Lensing connects with unique 11-pointer from 22 yards
When a barking dog disrupted Jim Lensing’s morning deer hunt on Jan. 23 in Lake Providence, he decided that afternoon to move to a lock-on stand overlooking an old pecan orchard that he’d only hunted a few times this season.
Turns out he owes that dog a bone.
Lensing’s move to the orchard resulted in a unique 11-point buck — nicknamed “Kickstand” because of a foot-long, rear-facing kicker — that he’d had his eyes on since last season.
“Where we hunt, it’s a very populated area,” said Lensing, 29. “It’s not uncommon to hear kids on four-wheelers or dogs barking. I got up in the stand about 3 o’clock and heard dogs barking, and they may have been chasing a deer out there.
“So I was even hesitant to sit all afternoon.”
He decided to stick it out, but didn’t see much until an 8-point ran out in a clearing about 4:45, followed shortly thereafter by a yearling.
That was when Kickstand finally made an unexpected appearance.
“He came out of a little thicket and just popped out right under my stand,” Lensing said. “He was probably 20 yards when he stepped out right under my tree.
“He was just cruising through there.”
Lensing drew back his Mathews Z7 Xtreme bow, and the Gold Tip arrow with a 100-grain Rage mechanical broadhead found its mark at 22 yards.
“I could tell it was a good hit, but I was just nervous because this was a deer I had pictures of, and had been watching for the last couple of years, and he’d finally come out,” he said. “It just happened so quick. When he ran away, I could tell where my arrow hit it was a kill shot.”
Lensing may not have had time to get nervous before the shot, but immediately after he definitely felt a rush of adrenaline.
“It hit me after the fact,” he said with a chuckle. “I sat there for 45 minutes before I was able to collect myself and get down.”
He made a quick check for blood, but didn’t find any, so he headed home to eat supper, then returned with some buddies about 9:30 that evening to try to locate the deer. Thirty minutes later and 120 yards away, they found the big buck piled up with the arrow still intact.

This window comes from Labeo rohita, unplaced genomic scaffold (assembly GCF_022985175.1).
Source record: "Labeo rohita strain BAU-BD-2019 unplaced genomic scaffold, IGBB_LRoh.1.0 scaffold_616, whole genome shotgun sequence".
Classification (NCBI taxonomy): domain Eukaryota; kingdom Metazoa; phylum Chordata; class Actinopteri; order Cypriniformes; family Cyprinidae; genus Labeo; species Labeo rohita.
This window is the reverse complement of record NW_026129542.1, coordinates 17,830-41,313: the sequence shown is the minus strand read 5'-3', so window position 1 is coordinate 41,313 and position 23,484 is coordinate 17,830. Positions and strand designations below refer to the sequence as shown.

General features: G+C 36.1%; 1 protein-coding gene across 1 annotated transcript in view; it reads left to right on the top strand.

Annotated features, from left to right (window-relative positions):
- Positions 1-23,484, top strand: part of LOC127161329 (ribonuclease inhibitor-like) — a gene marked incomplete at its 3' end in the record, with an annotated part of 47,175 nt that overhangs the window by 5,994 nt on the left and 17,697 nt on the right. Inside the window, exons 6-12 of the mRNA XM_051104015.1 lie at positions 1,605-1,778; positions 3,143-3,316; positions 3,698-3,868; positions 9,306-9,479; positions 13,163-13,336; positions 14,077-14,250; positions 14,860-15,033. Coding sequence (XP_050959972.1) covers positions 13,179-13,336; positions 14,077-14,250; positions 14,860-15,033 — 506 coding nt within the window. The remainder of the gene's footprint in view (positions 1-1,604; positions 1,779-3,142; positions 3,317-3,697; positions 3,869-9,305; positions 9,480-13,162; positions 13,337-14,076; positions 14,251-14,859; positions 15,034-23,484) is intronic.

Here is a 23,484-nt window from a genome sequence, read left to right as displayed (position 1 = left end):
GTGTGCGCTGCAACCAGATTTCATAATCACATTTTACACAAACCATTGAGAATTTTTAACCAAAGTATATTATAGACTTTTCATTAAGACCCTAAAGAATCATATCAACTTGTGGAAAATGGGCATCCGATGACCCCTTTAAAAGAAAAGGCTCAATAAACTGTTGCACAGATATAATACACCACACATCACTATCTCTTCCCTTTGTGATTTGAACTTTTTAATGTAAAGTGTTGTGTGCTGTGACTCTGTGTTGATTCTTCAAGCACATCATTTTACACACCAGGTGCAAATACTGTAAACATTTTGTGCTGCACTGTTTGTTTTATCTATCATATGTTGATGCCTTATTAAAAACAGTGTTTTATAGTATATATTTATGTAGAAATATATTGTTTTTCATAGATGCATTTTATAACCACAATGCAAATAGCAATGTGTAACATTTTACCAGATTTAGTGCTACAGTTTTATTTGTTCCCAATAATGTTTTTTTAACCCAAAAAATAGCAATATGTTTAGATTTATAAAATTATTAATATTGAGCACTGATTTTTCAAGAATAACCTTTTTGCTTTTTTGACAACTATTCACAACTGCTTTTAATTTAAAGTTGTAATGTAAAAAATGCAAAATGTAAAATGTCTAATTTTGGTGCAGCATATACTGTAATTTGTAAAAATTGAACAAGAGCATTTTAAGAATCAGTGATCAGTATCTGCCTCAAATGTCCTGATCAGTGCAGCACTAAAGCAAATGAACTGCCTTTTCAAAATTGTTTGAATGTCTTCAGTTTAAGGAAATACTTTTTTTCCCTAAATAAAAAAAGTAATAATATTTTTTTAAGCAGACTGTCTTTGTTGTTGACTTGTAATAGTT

“I was thrilled. That’s my biggest, and to get him with a bow right here next to my house…,” Lensing said. “I killed my first deer with a bow out there when I was 12, so that made it that much more special.”
His history with the deer made the late-season kill stand out, as well.
Last year the buck was a mainframe 8-point in the 130-inch range, and Lensing saw him on the last day of bow season missing one antler.
“You could see a bloody spot on the top of his head,” Lensing said. “I made a point to look for the shed about this time last year, and when I found it, there was about an inch of skull hooked onto the shed itself.
“My theory is he could have gotten hit by a car.”
That accident possibly contributed to the 11-point’s unique antler growth this season. The right side of its rack features an angled, almost foot-long kicker coming up directly behind the brow tine.
“When he’s got his head back, he could almost scratch his shoulder with that kicker coming off the back,” Lensing said. “It’s pretty cool, man.”
The big 11-point had a 17 ¼-inch inside spread, with almost 6-inch bases, and the unique rack has been scored at 165, 155 and 157 inches by three separate scorers.
No matter what the final tale of the tape might be, Lensing is looking forward to getting Kickstand back from his taxidermist and putting a very unique trophy up on his wall.
“You hunt all your life and you never think you’re going to get a crack at a deer like that, and then it finally all comes true,” he said. “It was an exciting moment.”
Don’t forget to enter photos of your bucks in the Nikon Big Buck Photo Contest to be eligible for monthly giveaways and the random drawing for Nikon optics at the end of the contest.
Read other stories about big bucks killed this season by clicking here.